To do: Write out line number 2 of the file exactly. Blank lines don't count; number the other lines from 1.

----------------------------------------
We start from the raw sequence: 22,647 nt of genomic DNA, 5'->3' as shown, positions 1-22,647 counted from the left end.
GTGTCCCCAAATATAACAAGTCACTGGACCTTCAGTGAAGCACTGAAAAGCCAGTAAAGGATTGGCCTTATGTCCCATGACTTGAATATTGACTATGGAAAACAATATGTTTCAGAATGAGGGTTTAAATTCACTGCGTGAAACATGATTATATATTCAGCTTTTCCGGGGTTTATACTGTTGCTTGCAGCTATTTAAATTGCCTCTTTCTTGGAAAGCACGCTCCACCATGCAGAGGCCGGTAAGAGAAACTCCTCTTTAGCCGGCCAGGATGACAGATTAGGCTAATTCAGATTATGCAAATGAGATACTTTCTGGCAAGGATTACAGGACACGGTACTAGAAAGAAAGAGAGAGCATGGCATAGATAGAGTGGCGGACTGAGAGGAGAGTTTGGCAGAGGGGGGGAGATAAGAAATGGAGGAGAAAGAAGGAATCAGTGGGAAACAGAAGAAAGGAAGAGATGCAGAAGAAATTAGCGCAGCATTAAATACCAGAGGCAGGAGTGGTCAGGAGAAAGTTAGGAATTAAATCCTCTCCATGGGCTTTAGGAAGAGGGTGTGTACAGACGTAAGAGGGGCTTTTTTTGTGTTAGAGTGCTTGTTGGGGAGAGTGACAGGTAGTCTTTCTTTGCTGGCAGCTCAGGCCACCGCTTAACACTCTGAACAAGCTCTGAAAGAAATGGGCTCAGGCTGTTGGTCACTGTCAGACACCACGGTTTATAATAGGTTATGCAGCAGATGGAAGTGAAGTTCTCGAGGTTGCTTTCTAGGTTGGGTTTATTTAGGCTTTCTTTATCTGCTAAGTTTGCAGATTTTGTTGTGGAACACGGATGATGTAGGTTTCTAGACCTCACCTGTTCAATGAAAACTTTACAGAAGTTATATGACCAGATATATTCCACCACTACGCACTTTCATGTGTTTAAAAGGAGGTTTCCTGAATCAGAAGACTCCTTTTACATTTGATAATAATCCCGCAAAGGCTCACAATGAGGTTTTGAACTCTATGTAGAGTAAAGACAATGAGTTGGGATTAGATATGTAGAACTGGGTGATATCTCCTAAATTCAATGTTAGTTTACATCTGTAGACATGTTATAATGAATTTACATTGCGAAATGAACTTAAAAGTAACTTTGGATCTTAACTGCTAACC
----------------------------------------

GTGTCCCCAAATATAACAAGTCACTGGACCTTCAGTGAAGCACTGAAAAGCCAGTAAAGGATTGGCCTTATGTCCCATGACTTGAATATTGACTATGGAAAACAATATGTTTCAGAATGAGGGTTTAAATTCACTGCGTGAAACATGATTATATATTCAGCTTTTCCGGGGTTTATACTGTTGCTTGCAGCTATTTAAATTGCCTCTTTCTTGGAAAGCACGCTCCACCATGCAGAGGCCGGTAAGAGAAACTCCTCTTTAGCCGGCCAGGATGACAGATTAGGCTAATTCAGATTATGCAAATGAGATACTTTCTGGCAAGGATTACAGGACACGGTACTAGAAAGAAAGAGAGAGCATGGCATAGATAGAGTGGCGGACTGAGAGGAGAGTTTGGCAGAGGGGGGGAGATAAGAAATGGAGGAGAAAGAAGGAATCAGTGGGAAACAGAAGAAAGGAAGAGATGCAGAAGAAATTAGCGCAGCATTAAATACCAGAGGCAGGAGTGGTCAGGAGAAAGTTAGGAATTAAATCCTCTCCATGGGCTTTAGGAAGAGGGTGTGTACAGACGTAAGAGGGGCTTTTTTTGTGTTAGAGTGCTTGTTGGGGAGAGTGACAGGTAGTCTTTCTTTGCTGGCAGCTCAGGCCACCGCTTAACACTCTGAACAAGCTCTGAAAGAAATGGGCTCAGGCTGTTGGTCACTGTCAGACACCACGGTTTATAATAGGTTATGCAGCAGATGGAAGTGAAGTTCTCGAGGTTGCTTTCTAGGTTGGGTTTATTTAGGCTTTCTTTATCTGCTAAGTTTGCAGATTTTGTTGTGGAACACGGATGATGTAGGTTTCTAGACCTCACCTGTTCAATGAAAACTTTACAGAAGTTATATGACCAGATATATTCCACCACTACGCACTTTCATGTGTTTAAAAGGAGGTTTCCTGAATCAGAAGACTCCTTTTACATTTGATAATAATCCCGCAAAGGCTCACAATGAGGTTTTGAACTCTATGTAGAGTAAAGACAATGAGTTGGGATTAGATATGTAGAACTGGGTGATATCTCCTAAATTCAATGTTAGTTTACATCTGTAGACATGTTATAATGAATTTACATTGCGAAATGAACTTAAAAGTAACTTTGGATCTTAACTGCTAACC